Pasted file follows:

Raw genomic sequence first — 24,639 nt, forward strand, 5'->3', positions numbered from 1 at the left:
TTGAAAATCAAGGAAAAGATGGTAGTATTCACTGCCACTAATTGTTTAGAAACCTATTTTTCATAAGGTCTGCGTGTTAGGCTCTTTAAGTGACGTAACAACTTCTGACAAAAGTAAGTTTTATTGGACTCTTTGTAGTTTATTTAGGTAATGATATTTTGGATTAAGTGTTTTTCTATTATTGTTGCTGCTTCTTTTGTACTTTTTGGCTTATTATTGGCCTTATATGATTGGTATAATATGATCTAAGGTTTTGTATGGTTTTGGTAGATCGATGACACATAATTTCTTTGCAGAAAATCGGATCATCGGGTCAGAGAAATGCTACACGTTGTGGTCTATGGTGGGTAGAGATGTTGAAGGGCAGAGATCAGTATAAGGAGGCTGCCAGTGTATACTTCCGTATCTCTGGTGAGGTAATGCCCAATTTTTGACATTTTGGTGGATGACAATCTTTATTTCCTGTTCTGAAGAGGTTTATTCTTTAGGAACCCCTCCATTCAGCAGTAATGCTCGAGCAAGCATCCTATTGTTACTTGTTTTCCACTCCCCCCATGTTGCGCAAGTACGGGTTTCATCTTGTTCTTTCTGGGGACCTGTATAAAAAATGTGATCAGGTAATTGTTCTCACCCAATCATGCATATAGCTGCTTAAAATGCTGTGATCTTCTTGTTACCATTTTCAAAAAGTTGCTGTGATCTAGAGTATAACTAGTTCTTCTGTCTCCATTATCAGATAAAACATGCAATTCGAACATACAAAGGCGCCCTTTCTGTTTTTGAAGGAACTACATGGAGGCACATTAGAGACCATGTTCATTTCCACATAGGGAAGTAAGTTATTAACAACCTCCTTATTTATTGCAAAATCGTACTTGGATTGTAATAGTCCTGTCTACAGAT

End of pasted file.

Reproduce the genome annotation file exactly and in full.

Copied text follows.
Raw genomic sequence first — 24,639 nt, forward strand, 5'->3', positions numbered from 1 at the left:
TTGAAAATCAAGGAAAAGATGGTAGTATTCACTGCCACTAATTGTTTAGAAACCTATTTTTCATAAGGTCTGCGTGTTAGGCTCTTTAAGTGACGTAACAACTTCTGACAAAAGTAAGTTTTATTGGACTCTTTGTAGTTTATTTAGGTAATGATATTTTGGATTAAGTGTTTTTCTATTATTGTTGCTGCTTCTTTTGTACTTTTTGGCTTATTATTGGCCTTATATGATTGGTATAATATGATCTAAGGTTTTGTATGGTTTTGGTAGATCGATGACACATAATTTCTTTGCAGAAAATCGGATCATCGGGTCAGAGAAATGCTACACGTTGTGGTCTATGGTGGGTAGAGATGTTGAAGGGCAGAGATCAGTATAAGGAGGCTGCCAGTGTATACTTCCGTATCTCTGGTGAGGTAATGCCCAATTTTTGACATTTTGGTGGATGACAATCTTTATTTCCTGTTCTGAAGAGGTTTATTCTTTAGGAACCCCTCCATTCAGCAGTAATGCTCGAGCAAGCATCCTATTGTTACTTGTTTTCCACTCCCCCCATGTTGCGCAAGTACGGGTTTCATCTTGTTCTTTCTGGGGACCTGTATAAAAAATGTGATCAGGTAATTGTTCTCACCCAATCATGCATATAGCTGCTTAAAATGCTGTGATCTTCTTGTTACCATTTTCAAAAAGTTGCTGTGATCTAGAGTATAACTAGTTCTTCTGTCTCCATTATCAGATAAAACATGCAATTCGAACATACAAAGGCGCCCTTTCTGTTTTTGAAGGAACTACATGGAGGCACATTAGAGACCATGTTCATTTCCACATAGGGAAGTAAGTTATTAACAACCTCCTTATTTATTGCAAAATCGTACTTGGATTGTAATAGTCCTGTCTACAGAT